Secondly, we are drawn into deeper union with God when we recognize our vulnerability and dependence on God. The Genesis account describes that the man and his wife were both naked and unashamed. Sex, when participated in equally with the goal of expressing love, unity, and achieving mutual satisfaction invites us to be fully vulnerable before our partner. Our being naked before the other, both physically and figuratively, requires trust, honesty, openness, and sensitivity to the other’s needs and desires. It’s interesting that, further on in the Genesis account, after the man sins, he becomes ashamed of his nakedness. “I was afraid, because I was naked; and I hid myself,” he tells God. He became afraid of being vulnerable before God. Practicing honesty and openness within the context of sex with our partner may better empower us to be vulnerable before God. When we are willing to be completely honest and open with God about our whole selves, then we can be more aware of and receptive to the dwelling of Christ within us and we can be better representatives of God’s grace in the world.
Finally, through the act of sex we both give and receive love. A major attribute of God is love. I said previously that one of the major purposes of sex is the expression of love between two consenting and committed individuals. Since all of love comes from God, then we can gain a deeper understanding of God’s love for us when we engage in loving acts with one another, including sex between partners. This love can be cheapened, however, if out of the context of a committed relationship—wherein one can be fully united, vulnerable and intimate in the way God intends, and Paul would argue that sexual acts that are absent of commitment are immoral.
Paul writes that the body is meant not for sexual immorality but for the Lord, and the fornicator sins against the body itself in that he or she defiles the bodily temple where the Holy Spirit dwells. Because our bodies are members of Christ, temples of the Holy Spirit dwelling within us, we should treat them with reverence and honor. In the act of sex, one should treat both his or her own body with respect and also the person with whom they are having sex. There are all kinds of ways that sex can be used dishonorably and destructively—some more obvious than others—such as sexual abuse, incest, pedophilia, pornography, or having an affair. But there are other, less obvious ways that sex can be destructive. Some examples are having sex before one is ready as a result of peer pressure, engaging in sexual behaviors as a result of one’s own insecurities in an attempt at seeking approval from another, having sex to make another person jealous or because we feel jealous of them, or any situation where there is an imbalance of power within the relationship.
As the body of Christ, it is important that we examine our own sexual lives to ensure that we are engaging in moral and unifying behaviors and also that we speak out against sexual immorality so that we are not complicit in silencing the voices or experiences of those who have been hurt or are hurting themselves. As God’s representatives in the world, we should stand with God in validating the hurt caused by sexual immorality, responding to it with compassion, love and justice, and creating a safe place for people to heal.
If engaging in sexually immoral behaviors ourselves or silencing the voices of those hurt by sexual immorality, thenwe are cheapening the gift of sex from God—a gift which is intended to bring unity between two partners within a committed relationship and draw them closer to God.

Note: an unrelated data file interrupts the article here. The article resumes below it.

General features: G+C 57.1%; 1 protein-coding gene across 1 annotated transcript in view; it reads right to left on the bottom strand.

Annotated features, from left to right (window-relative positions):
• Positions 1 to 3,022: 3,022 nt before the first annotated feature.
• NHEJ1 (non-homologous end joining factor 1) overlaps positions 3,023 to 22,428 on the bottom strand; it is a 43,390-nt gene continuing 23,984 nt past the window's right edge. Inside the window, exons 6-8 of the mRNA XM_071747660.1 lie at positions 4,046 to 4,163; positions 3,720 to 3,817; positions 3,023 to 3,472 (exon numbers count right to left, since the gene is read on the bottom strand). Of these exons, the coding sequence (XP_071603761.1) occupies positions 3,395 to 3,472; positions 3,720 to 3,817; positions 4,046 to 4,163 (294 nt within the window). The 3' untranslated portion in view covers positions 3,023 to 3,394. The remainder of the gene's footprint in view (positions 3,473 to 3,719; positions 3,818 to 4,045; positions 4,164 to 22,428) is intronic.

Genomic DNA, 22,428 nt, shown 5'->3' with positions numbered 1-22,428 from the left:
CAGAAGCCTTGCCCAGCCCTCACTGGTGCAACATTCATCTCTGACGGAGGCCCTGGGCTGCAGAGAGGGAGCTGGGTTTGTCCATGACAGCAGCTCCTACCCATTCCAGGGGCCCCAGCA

Part IV: The Connection to Commitment—Ken
After describing some of the attitudes about sex which Christian Smith encountered in his interviews, he writes,
A significant number of emerging adults, it seems, have suffered devastating breakups involving romantic partners with whom they thought they were very seriously involved, probably on the path to marriage. … We interviewers were taken aback, actually, by the number of traumatic breakups we heard described, since we had embarked on the interviews with the belief that emerging adults generally want to hold off on seriously committed relationships. But the fact is that while most emerging adults do want to hold off, they … also yearn for the kind of intimacy, loyalty, and security that only highly committed relationships can deliver (p. 61).
And that brings me back to Paul’s theme in I Corinthians. Sex is not a bad thing we should avoid at all costs; it is a good thing meant to bind us together in lasting relationships and give us a glimpse of God’s steadfast love and faithfulness.
I find it ironic that at the very moment in history when some heterosexual couples are playing down the importance of marriage, homosexual couples are fighting for it. Isn’t that ironic? I have known numerous heterosexual couples who said to me, “Marriage is not that big a deal. It’s just a piece of paper.” And yet there are now homosexual couples thrilled to have that piece of paper.
Let me say that today’s scripture, by itself, does not address the issue of homosexuality. This will not be a sermon about homosexuality. There are other places where Paul addresses homosexual relationships, and those scriptures need to be looked at in their own context. Unfortunately, Bible scholars are in fierce disagreement on what those scriptures mean, so that’s why we have faithful Bible believing Christians struggling with this issue. We are not in agreement in this church, in this Presbytery, or in the worldwide body of Christ on how to understand homosexuality.
But here is what comes through to me in this scripture passage: sexuality, whether heterosexual or homosexual, only achieves its true purpose when combined with commitment. When sex is separated from commitment, it produces jealousy, anxiety, fear, and sometimes a desperate need to control or dominate the other person. Then something meant to give us loyalty, security, mutuality, and hope gives us just the opposite. Instead of being a sign of God’s steadfast love, it casts doubt over whether steadfast love is even possible in human bodily life.
Sex is meant to make two people one, and when it does, it gives us a glimpse of God’s steadfast love and faithfulness, the kind of steadfast love and faithfulness God wants for us all.